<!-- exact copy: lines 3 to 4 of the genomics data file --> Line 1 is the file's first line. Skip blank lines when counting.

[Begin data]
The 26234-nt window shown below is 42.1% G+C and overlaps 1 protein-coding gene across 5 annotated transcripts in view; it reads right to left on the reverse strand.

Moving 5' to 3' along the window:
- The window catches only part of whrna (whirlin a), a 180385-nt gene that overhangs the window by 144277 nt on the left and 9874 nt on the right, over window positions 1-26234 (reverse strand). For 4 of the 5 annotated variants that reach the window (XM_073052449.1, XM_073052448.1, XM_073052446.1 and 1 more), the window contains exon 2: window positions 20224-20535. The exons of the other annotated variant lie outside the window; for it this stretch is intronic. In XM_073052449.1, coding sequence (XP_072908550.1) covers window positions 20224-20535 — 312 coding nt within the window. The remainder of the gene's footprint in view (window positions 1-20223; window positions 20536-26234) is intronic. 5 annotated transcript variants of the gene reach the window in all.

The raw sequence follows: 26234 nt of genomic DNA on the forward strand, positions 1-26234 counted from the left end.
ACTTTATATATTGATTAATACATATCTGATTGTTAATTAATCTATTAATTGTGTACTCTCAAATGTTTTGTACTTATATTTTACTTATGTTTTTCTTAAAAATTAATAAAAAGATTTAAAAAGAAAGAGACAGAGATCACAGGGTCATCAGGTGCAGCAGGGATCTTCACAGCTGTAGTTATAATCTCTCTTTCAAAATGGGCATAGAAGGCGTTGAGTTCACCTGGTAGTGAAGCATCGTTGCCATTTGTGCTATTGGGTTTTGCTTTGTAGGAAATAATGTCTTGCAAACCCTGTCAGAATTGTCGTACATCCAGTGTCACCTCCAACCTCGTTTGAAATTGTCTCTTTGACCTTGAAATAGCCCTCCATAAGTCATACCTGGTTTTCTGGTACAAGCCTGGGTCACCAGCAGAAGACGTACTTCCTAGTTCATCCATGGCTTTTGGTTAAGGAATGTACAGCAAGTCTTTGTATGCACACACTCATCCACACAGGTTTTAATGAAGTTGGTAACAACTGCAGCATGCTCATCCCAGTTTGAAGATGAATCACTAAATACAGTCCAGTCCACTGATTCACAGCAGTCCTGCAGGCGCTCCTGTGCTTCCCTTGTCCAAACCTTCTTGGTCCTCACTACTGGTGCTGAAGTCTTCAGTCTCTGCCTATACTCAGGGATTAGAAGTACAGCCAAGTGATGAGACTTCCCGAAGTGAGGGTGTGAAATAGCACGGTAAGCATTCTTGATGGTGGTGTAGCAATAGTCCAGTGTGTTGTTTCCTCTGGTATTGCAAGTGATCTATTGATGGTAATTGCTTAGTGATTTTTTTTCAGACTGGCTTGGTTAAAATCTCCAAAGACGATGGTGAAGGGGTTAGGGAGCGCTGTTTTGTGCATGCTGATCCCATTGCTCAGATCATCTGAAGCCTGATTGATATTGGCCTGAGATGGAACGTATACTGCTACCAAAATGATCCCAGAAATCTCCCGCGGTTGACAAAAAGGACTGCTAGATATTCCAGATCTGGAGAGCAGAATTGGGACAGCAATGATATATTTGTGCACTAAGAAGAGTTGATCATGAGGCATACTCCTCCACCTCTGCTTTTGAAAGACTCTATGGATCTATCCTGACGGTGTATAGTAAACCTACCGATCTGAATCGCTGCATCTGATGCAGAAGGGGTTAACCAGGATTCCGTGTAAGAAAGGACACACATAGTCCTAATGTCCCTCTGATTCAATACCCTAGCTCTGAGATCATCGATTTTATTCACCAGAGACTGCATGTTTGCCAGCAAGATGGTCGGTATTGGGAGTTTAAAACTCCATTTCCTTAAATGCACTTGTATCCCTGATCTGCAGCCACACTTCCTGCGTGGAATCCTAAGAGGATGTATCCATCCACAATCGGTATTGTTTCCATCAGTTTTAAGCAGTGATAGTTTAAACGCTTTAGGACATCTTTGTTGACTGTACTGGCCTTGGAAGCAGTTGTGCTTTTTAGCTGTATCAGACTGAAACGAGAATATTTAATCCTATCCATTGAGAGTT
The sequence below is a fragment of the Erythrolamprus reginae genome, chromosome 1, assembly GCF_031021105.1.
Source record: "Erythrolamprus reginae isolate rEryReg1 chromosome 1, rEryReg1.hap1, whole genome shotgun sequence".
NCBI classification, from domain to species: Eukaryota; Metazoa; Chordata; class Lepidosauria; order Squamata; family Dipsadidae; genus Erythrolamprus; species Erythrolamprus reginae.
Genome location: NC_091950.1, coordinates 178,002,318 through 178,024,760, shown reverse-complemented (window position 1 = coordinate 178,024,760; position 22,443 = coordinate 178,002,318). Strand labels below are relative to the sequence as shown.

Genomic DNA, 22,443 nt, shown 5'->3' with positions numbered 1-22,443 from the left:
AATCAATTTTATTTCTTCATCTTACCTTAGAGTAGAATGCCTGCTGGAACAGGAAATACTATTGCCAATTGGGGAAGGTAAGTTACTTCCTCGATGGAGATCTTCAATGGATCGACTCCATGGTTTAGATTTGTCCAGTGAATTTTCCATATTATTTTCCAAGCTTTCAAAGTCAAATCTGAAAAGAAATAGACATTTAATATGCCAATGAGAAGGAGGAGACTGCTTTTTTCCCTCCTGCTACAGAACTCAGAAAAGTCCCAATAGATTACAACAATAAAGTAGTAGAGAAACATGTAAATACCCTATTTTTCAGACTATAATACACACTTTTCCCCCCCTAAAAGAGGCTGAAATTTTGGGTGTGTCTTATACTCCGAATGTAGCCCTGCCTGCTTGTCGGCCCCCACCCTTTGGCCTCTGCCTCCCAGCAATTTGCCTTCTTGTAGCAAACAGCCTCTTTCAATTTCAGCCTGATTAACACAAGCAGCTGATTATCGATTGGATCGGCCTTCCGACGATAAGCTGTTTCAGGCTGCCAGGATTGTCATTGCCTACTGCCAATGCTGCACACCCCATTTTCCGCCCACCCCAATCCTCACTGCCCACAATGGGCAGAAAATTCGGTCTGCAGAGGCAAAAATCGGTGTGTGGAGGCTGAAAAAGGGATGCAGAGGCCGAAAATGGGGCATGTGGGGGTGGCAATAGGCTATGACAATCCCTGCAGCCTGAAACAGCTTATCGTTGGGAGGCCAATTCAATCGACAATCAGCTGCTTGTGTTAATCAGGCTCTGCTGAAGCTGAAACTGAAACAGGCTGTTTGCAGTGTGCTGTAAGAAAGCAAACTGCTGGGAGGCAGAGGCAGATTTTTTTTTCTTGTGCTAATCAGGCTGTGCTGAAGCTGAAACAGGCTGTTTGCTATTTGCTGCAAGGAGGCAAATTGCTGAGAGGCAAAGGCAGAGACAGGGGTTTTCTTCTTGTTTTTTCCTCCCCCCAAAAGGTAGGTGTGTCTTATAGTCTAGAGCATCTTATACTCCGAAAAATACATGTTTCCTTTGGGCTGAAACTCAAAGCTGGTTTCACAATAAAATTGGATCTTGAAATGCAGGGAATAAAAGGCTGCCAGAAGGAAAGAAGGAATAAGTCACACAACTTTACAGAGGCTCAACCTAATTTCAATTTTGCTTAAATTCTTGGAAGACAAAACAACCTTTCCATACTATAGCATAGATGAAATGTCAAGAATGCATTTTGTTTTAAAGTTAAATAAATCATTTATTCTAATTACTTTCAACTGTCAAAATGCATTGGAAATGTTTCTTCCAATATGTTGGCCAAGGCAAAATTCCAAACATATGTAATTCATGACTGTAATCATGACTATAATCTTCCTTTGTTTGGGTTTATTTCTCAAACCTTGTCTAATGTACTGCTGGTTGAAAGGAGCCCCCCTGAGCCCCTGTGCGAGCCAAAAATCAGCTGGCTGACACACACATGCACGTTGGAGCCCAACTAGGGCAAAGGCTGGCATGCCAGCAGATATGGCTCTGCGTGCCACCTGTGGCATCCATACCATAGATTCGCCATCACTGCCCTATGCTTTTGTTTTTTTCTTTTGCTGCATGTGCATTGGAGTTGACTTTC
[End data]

- The window catches only part of whrna (whirlin a), a 180385-nt gene that overhangs the window by 144277 nt on the left and 9874 nt on the right, over window positions 1-26234 (reverse strand). For 4 of the 5 annotated variants that reach the window (XM_073052449.1, XM_073052448.1, XM_073052446.1 and 1 more), the window contains exon 2: window positions 20224-20535. The exons of the other annotated variant lie outside the window; for it this stretch is intronic. In XM_073052449.1, coding sequence (XP_072908550.1) covers window positions 20224-20535 — 312 coding nt within the window. The remainder of the gene's footprint in view (window positions 1-20223; window positions 20536-26234) is intronic. 5 annotated transcript variants of the gene reach the window in all.

The raw sequence follows: 26234 nt of genomic DNA on the forward strand, positions 1-26234 counted from the left end.